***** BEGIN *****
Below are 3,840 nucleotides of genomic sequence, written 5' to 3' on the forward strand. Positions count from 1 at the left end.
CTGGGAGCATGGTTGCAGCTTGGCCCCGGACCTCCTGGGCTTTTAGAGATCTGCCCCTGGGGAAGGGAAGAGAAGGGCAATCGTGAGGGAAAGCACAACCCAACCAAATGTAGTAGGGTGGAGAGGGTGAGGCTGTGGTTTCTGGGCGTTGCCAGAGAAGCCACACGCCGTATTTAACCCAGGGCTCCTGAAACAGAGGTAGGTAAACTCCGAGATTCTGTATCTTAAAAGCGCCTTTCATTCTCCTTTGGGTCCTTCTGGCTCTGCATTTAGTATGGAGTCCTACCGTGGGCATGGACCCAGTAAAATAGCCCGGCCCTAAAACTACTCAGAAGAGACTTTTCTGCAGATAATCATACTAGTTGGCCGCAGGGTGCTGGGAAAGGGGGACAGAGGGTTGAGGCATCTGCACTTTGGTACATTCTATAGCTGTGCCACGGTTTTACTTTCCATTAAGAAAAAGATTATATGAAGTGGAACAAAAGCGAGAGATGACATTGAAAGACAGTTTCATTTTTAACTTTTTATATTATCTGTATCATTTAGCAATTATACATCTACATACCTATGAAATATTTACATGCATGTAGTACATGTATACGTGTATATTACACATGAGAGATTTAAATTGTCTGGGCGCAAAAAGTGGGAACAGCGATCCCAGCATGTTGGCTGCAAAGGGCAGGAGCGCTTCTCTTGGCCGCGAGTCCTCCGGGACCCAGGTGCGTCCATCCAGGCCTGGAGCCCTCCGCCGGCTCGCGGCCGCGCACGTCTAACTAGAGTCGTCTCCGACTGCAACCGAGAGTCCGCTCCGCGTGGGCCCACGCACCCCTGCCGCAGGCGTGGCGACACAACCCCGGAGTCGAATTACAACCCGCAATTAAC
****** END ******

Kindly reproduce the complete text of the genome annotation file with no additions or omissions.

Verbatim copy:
Below are 3,840 nucleotides of genomic sequence, written 5' to 3' on the forward strand. Positions count from 1 at the left end.
CTGGGAGCATGGTTGCAGCTTGGCCCCGGACCTCCTGGGCTTTTAGAGATCTGCCCCTGGGGAAGGGAAGAGAAGGGCAATCGTGAGGGAAAGCACAACCCAACCAAATGTAGTAGGGTGGAGAGGGTGAGGCTGTGGTTTCTGGGCGTTGCCAGAGAAGCCACACGCCGTATTTAACCCAGGGCTCCTGAAACAGAGGTAGGTAAACTCCGAGATTCTGTATCTTAAAAGCGCCTTTCATTCTCCTTTGGGTCCTTCTGGCTCTGCATTTAGTATGGAGTCCTACCGTGGGCATGGACCCAGTAAAATAGCCCGGCCCTAAAACTACTCAGAAGAGACTTTTCTGCAGATAATCATACTAGTTGGCCGCAGGGTGCTGGGAAAGGGGGACAGAGGGTTGAGGCATCTGCACTTTGGTACATTCTATAGCTGTGCCACGGTTTTACTTTCCATTAAGAAAAAGATTATATGAAGTGGAACAAAAGCGAGAGATGACATTGAAAGACAGTTTCATTTTTAACTTTTTATATTATCTGTATCATTTAGCAATTATACATCTACATACCTATGAAATATTTACATGCATGTAGTACATGTATACGTGTATATTACACATGAGAGATTTAAATTGTCTGGGCGCAAAAAGTGGGAACAGCGATCCCAGCATGTTGGCTGCAAAGGGCAGGAGCGCTTCTCTTGGCCGCGAGTCCTCCGGGACCCAGGTGCGTCCATCCAGGCCTGGAGCCCTCCGCCGGCTCGCGGCCGCGCACGTCTAACTAGAGTCGTCTCCGACTGCAACCGAGAGTCCGCTCCGCGTGGGCCCACGCACCCCTGCCGCAGGCGTGGCGACACAACCCCGGAGTCGAATTACAACCCGCAATTAAC